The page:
Project description:OBJECTIVE:Fluid overload is common among critically ill patients and is associated with worse outcomes. We aimed to assess the effect of diuretics on urine output, vasopressor dose, acute kidney injury (AKI) incidence, and need for renal replacement therapies (RRT) among patients who receive vasopressors. PATIENTS AND METHODS:This is a single-center retrospective study of all adult patients admitted to the intensive care unit between January 2006 and December 2016 and received >6 hours of vasopressor therapy and at least one concomitant dose of diuretic. We excluded patients from cardiac care units. Hourly urine output and vasopressor dose for 6 hours before and after the first dose of diuretic therapy was compared. Rates of AKI development and RRT initiation were assessed with a propensity-matched cohort of patients who received vasopressors but did not receive diuretics. RESULTS:There was an increasing trend of prescribing diuretics in patients receiving vasopressors over the course of the study. We included 939 patients with median (IQR) age of 68(57, 78) years old and 400 (43%) female. The average hourly urine output during the first six hours following time zero in comparison with average hourly urine output during the six hours prior to time zero was significantly higher in diuretic group in comparison with patients who did not receive diuretics [81 (95% CI 73-89) ml/h vs. 42 (95% CI 39-45) ml/h, respectively; p<0.001]. After propensity matching, the rate of AKI within 7 days of exposure and the need for RRT were similar between the study and matched control patients (66 (15.6%) vs. 83 (19.6%), p = 0.11, and 34 (8.0%) vs. 37 (8.7%), p = 0.69, respectively). Mortality, however, was higher in the group that received diuretics. Ninety-day mortality was 191 (45.2%) in the exposed group VS 156 (36.9%) p = .009. CONCLUSIONS:While the use of diuretic therapy in critically ill patients receiving vasopressor infusions augmented urine output, it was not associated with higher vasopressor requirements, AKI incidence, and need for renal replacement therapy.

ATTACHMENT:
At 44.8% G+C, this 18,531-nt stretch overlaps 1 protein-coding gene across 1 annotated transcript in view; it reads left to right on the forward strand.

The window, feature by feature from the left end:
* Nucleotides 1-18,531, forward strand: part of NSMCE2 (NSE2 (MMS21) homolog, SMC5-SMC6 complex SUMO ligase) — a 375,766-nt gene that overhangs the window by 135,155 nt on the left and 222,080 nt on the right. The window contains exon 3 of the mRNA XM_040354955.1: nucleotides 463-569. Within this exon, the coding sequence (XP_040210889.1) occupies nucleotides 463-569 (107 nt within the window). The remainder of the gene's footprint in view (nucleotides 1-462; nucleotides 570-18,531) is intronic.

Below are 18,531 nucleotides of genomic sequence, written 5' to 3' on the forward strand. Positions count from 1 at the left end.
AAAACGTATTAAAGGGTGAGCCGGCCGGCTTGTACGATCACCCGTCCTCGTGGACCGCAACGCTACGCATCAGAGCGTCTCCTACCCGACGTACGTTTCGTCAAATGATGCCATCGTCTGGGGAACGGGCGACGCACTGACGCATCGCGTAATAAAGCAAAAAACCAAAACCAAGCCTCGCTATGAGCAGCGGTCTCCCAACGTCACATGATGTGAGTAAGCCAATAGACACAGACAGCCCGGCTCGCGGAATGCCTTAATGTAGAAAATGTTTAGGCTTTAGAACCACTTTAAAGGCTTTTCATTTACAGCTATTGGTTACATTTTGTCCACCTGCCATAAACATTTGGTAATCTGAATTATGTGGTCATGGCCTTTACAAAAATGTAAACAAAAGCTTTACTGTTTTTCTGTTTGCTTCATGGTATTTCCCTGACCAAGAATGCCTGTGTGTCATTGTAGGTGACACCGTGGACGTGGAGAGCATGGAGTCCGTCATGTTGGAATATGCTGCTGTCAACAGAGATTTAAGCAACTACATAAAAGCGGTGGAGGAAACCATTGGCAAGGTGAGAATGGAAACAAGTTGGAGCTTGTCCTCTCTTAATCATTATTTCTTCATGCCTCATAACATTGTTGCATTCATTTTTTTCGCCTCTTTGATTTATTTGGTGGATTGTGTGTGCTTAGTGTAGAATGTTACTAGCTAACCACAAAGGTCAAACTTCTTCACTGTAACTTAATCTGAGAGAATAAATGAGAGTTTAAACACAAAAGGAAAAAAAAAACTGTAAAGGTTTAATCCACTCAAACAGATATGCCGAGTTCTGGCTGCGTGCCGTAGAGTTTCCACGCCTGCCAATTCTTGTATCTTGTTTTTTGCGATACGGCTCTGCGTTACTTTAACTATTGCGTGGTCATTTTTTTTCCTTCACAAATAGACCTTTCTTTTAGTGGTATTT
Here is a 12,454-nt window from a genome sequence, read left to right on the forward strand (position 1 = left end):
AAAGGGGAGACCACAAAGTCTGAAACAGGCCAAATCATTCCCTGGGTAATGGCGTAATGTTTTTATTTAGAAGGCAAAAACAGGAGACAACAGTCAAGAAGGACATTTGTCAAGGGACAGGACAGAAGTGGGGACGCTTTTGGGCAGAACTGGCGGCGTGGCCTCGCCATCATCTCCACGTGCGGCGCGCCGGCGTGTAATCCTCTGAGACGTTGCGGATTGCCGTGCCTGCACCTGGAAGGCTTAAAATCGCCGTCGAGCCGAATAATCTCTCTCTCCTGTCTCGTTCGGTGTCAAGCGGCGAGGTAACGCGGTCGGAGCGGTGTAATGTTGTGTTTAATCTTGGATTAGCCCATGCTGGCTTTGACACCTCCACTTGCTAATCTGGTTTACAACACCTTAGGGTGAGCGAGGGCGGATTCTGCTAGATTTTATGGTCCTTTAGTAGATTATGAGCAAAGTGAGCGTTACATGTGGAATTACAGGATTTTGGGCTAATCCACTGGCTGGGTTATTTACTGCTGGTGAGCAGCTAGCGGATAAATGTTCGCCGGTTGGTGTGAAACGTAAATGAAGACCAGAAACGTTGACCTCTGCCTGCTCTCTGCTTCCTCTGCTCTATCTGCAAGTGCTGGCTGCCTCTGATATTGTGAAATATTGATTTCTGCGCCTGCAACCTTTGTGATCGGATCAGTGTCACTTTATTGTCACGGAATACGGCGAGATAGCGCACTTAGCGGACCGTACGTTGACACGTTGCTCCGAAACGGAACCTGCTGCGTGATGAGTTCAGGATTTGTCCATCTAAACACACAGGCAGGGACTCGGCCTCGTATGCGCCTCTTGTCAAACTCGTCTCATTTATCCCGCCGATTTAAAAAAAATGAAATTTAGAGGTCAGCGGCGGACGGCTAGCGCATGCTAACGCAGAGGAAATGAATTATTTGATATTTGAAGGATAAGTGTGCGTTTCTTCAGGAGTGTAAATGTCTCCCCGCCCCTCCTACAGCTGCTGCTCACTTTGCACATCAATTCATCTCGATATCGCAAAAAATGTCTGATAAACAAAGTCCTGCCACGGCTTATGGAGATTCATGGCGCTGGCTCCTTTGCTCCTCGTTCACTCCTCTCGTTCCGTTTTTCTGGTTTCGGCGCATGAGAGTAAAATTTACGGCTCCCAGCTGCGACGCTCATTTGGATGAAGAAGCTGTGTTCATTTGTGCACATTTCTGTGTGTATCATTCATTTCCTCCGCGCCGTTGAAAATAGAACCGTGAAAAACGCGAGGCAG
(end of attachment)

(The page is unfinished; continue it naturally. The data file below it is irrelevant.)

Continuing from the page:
Project description:The effectiveness of the clinical strategy of empiric potassium supplementation in reducing the frequency of adverse clinical outcomes in patients receiving loop diuretics is unknown. We sought to examine the association between empiric potassium supplementation and 1) all-cause death and 2) outpatient-originating sudden cardiac death (SD) and ventricular arrhythmia (VA) among new starters of loop diuretics, stratified on initial loop diuretic dose.We conducted a one-to-one propensity score-matched cohort study using 1999-2007 US Medicaid claims from five states. Empiric potassium supplementation was defined as a potassium prescription on the day of or the day after the initial loop diuretic prescription. Death, the primary outcome, was ascertained from the Social Security Administration Death Master File; SD/VA, the secondary outcome, from incident, first-listed emergency department or principal inpatient SD/VA discharge diagnoses (positive predictive value = 85%).We identified 654,060 persons who met eligibility criteria and initiated therapy with a loop diuretic, 27% of whom received empiric potassium supplementation (N = 179,436) and 73% of whom did not (N = 474,624). The matched hazard ratio for empiric potassium supplementation was 0.93 (95% confidence interval, 0.89-0.98, p = 0.003) for all-cause death. Stratifying on initial furosemide dose, hazard ratios for empiric potassium supplementation with furosemide < 40 and ? 40 milligrams/day were 0.93 (0.86-1.00, p = 0.050) and 0.84 (0.79-0.89, p < 0.0001). The matched hazard ratio for empiric potassium supplementation was 1.02 (0.83-1.24, p = 0.879) for SD/VA.Empiric potassium supplementation upon initiation of a loop diuretic appears to be associated with improved survival, with a greater apparent benefit seen with higher diuretic dose. If confirmed, these findings support the use of empiric potassium supplementation upon initiation of a loop diuretic.